What You Need to Know About Juneteenth

More than 155 years after the last of the enslaved African-Americans were freed, Juneteenth celebrations commemorating that fateful day have taken on a whole new meaning.

By Billy Nilles Jun 19, 2022 7:00 AMTags
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"(On) July 4, 1776, not everybody was free and celebrating their Independence Day. So here's our day. And if you love us, it'll be your day, too."

That's how Pharrell Williams addressed the press in his home state of Virginia in June 2020, according to The Virginian Pilot, as he appeared alongside Gov. Ralph Northam during a press conference in which the governor proposed making June 19—or Juneteenth, as it's commonly referred to—an official legal holiday in the state. Today, it's now a federal holiday, with President Joe Biden making the legislation official on June 17, 2021.

With the nation examining its history of racial inequality, appeals to recognize the significance of Juneteenth more fully had been growing since summer 2020. In the lead-up to celebrations last year, a number of companies—including Nike, the National Football League, Twitter and more—announced that the day would be a company holiday. But for some, the history of the day Black Americans have long since celebrated as the time slavery officially ended in this country remains unclear.

Here's everything you need to know about Juneteenth.

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What Is Juneteenth?

Though the holiday is sometimes mistakenly referred to as the day slavery was abolished in America, that's not quite it. Juneteenth commemorates the June 19, 1865 arrival of Gen. Gordon Granger and Union soldiers to Galveston, Texas to announce to the remaining enslaved African-Americans that the Civil War had ended and they were free. Granger's appearance came some two and a half years after The Emancipation Proclamation was actually signed by President Abraham Lincoln and made official on January 1, 1863. However, until Confederate Gen. Robert E. Lee finally surrendered in April 1865, there weren't enough Union troops available to enforce the Proclamation in the seven Confederate States, leaving Texas the westernmost holdout, a place for slaveholders to continue their evil practice for as long as possible.

In short, Juneteenth celebrates the day the last of the enslaved African-Americans were finally freed.

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How Is Juneteenth Celebrated?

Known also as Emancipation Day, Juneteenth Independence Day, and Black Independence Day, Juneteenth celebrations began on the day's first anniversary and quickly became annual, but ensuing segregation laws worked to keep festivities off public land, pushing them into rural areas, according to Juneteenth.com. Wherever they were, the website explains, the day involved bringing families together to celebrate with prayer and barbecues. Some freed African-Americans and their descendants even made a pilgrimage back to Galveston to honor the occasion.

As members of the Black community eventually became land owners themselves, property was donated and dedicated to these particular festivities. One of the earliest documented land purchases in the name of Juneteenth occurred in 1872 when, according to Juneteenth.com, Rev. Jack Yates raised enough funds to purchase 10 acres of land in Houston, creating Emancipation Park.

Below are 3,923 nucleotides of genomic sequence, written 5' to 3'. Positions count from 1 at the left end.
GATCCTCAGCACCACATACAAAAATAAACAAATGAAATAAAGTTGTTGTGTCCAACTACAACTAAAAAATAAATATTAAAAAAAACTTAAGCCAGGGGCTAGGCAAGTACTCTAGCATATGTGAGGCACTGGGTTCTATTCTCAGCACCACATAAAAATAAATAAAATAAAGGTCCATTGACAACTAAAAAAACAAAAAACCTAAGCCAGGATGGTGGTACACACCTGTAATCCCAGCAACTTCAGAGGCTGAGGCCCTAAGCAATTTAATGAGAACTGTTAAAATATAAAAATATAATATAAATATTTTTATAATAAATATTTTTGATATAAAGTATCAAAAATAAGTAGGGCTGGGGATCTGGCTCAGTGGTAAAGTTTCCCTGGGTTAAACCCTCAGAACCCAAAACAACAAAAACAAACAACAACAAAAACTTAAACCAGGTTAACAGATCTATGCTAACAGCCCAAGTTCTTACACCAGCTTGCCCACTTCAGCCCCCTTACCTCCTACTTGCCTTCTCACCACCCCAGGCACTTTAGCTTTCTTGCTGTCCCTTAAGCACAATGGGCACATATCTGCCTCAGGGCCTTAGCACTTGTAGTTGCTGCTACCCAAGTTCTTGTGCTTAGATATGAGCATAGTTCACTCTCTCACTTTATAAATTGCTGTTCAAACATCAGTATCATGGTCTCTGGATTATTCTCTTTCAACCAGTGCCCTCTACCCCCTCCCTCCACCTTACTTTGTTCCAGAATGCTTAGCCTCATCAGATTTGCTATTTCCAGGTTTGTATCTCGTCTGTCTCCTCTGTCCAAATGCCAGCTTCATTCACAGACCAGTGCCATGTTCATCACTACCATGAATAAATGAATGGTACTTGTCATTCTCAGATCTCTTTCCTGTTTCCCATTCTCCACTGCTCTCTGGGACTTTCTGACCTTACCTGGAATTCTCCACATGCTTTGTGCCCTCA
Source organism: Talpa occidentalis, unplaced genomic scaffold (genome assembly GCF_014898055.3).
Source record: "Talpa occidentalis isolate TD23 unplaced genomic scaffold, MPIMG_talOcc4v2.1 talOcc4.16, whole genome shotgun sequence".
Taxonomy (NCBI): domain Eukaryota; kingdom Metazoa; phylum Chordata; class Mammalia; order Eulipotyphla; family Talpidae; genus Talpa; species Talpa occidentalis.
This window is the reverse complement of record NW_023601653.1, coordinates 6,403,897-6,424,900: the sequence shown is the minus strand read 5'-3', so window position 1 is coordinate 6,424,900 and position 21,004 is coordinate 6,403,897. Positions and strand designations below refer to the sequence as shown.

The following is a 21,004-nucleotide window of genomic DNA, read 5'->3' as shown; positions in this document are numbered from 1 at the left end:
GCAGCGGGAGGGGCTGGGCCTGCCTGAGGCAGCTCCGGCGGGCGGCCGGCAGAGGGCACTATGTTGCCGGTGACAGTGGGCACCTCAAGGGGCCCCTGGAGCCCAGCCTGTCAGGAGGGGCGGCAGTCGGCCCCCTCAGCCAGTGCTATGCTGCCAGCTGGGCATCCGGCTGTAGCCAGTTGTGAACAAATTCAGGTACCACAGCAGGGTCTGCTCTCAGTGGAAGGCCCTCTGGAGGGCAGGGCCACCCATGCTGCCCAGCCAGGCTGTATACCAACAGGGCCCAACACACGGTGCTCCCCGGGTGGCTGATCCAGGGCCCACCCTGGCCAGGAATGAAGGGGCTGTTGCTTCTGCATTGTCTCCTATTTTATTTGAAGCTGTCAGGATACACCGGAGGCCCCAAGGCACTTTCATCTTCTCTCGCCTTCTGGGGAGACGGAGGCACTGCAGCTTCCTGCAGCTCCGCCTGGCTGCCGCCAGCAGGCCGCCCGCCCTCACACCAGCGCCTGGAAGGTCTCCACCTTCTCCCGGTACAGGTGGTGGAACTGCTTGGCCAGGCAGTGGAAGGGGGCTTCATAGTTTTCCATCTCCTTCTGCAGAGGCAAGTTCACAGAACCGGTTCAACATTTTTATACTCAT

Cliff Robinson, the founder of the website, told NBC News that, today, Juneteenth celebrations are held in most, if not all, states. In the South, especially, these celebrations "traditionally involve events such as picnics, rodeos, religious components like church ceremonies, and education and historical services for children," Robinson said.

Pharrell Williams Helps Make Juneteenth a State Holiday in Virginia
VALERIE MACON/AFP via Getty Images

Why Has Juneteenth Seen an Increase in National Headlines?

The national reckoning on racial inequality, brought about by 2020 nationwide protests over the deaths of George Floyd, Breonna Taylor, Ahmaud Arbery and many more, has effectively re-energized the Black Lives Matter movement with a markedly higher level of support from non-Black citizens than ever before. As such, Mark Anthony Neal, an African-American Studies scholar at Duke University, told The New York Times that this moment feels like a "rupture."

"The stakes are a little different," he told the newspaper. "Many African-Africans, Black Americans, feel as though this is the first time in a long time that they have been heard in a way across the culture. I think Juneteenth feels a little different now. It's an opportunity for folks to kind catch their breath about what has been this incredible pace of change and shifting that we've seen over the last couple of weeks."

As Pharrell Williams put it in Virginia, "This is a chance for our government, our corporations, our cities to all stand in solidarity with their African American brothers and sisters."

"From this moment on, when you look up at the vastness of the night sky and you see stars moving up there, know that those stars are our African ancestors dancing," the musician added. "They're dancing in celebration because their lives are finally being recognized."

This story was originally published on Friday, June 19, 2020 at 12 a.m. PT.

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